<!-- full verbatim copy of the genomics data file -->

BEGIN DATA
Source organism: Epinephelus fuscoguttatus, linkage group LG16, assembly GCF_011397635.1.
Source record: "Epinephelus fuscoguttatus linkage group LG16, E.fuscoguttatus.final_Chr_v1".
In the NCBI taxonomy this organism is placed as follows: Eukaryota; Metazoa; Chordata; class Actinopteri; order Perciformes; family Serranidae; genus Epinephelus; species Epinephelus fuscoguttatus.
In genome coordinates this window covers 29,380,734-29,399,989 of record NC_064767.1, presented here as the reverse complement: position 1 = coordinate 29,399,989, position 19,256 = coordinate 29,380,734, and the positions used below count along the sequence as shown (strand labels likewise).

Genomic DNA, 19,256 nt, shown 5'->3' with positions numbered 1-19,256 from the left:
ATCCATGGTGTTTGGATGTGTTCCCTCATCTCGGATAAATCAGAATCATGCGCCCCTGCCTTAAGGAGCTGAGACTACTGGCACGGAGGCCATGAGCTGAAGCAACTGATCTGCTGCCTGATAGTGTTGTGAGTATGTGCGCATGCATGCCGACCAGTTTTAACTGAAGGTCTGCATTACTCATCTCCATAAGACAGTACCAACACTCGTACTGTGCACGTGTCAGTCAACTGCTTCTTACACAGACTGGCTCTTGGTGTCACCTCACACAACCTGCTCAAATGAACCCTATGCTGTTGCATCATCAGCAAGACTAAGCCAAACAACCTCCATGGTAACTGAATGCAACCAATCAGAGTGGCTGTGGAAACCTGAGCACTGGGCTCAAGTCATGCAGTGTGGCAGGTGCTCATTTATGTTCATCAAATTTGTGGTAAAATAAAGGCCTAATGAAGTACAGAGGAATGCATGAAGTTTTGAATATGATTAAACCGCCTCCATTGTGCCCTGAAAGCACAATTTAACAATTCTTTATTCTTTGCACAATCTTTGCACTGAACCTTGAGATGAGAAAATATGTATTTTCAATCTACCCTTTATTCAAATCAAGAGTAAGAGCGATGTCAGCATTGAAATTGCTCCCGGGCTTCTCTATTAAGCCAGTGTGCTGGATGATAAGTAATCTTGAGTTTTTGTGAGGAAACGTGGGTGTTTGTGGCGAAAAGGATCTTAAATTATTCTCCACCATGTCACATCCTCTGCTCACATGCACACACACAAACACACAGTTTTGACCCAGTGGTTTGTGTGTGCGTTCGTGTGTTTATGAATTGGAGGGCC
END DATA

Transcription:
Source organism: Epinephelus fuscoguttatus, linkage group LG16, assembly GCF_011397635.1.
Source record: "Epinephelus fuscoguttatus linkage group LG16, E.fuscoguttatus.final_Chr_v1".
In the NCBI taxonomy this organism is placed as follows: Eukaryota; Metazoa; Chordata; class Actinopteri; order Perciformes; family Serranidae; genus Epinephelus; species Epinephelus fuscoguttatus.
In genome coordinates this window covers 29,380,734-29,399,989 of record NC_064767.1, presented here as the reverse complement: position 1 = coordinate 29,399,989, position 19,256 = coordinate 29,380,734, and the positions used below count along the sequence as shown (strand labels likewise).

Genomic DNA, 19,256 nt, shown 5'->3' with positions numbered 1-19,256 from the left:
ATCCATGGTGTTTGGATGTGTTCCCTCATCTCGGATAAATCAGAATCATGCGCCCCTGCCTTAAGGAGCTGAGACTACTGGCACGGAGGCCATGAGCTGAAGCAACTGATCTGCTGCCTGATAGTGTTGTGAGTATGTGCGCATGCATGCCGACCAGTTTTAACTGAAGGTCTGCATTACTCATCTCCATAAGACAGTACCAACACTCGTACTGTGCACGTGTCAGTCAACTGCTTCTTACACAGACTGGCTCTTGGTGTCACCTCACACAACCTGCTCAAATGAACCCTATGCTGTTGCATCATCAGCAAGACTAAGCCAAACAACCTCCATGGTAACTGAATGCAACCAATCAGAGTGGCTGTGGAAACCTGAGCACTGGGCTCAAGTCATGCAGTGTGGCAGGTGCTCATTTATGTTCATCAAATTTGTGGTAAAATAAAGGCCTAATGAAGTACAGAGGAATGCATGAAGTTTTGAATATGATTAAACCGCCTCCATTGTGCCCTGAAAGCACAATTTAACAATTCTTTATTCTTTGCACAATCTTTGCACTGAACCTTGAGATGAGAAAATATGTATTTTCAATCTACCCTTTATTCAAATCAAGAGTAAGAGCGATGTCAGCATTGAAATTGCTCCCGGGCTTCTCTATTAAGCCAGTGTGCTGGATGATAAGTAATCTTGAGTTTTTGTGAGGAAACGTGGGTGTTTGTGGCGAAAAGGATCTTAAATTATTCTCCACCATGTCACATCCTCTGCTCACATGCACACACACAAACACACAGTTTTGACCCAGTGGTTTGTGTGTGCGTTCGTGTGTTTATGAATTGGAGGGCC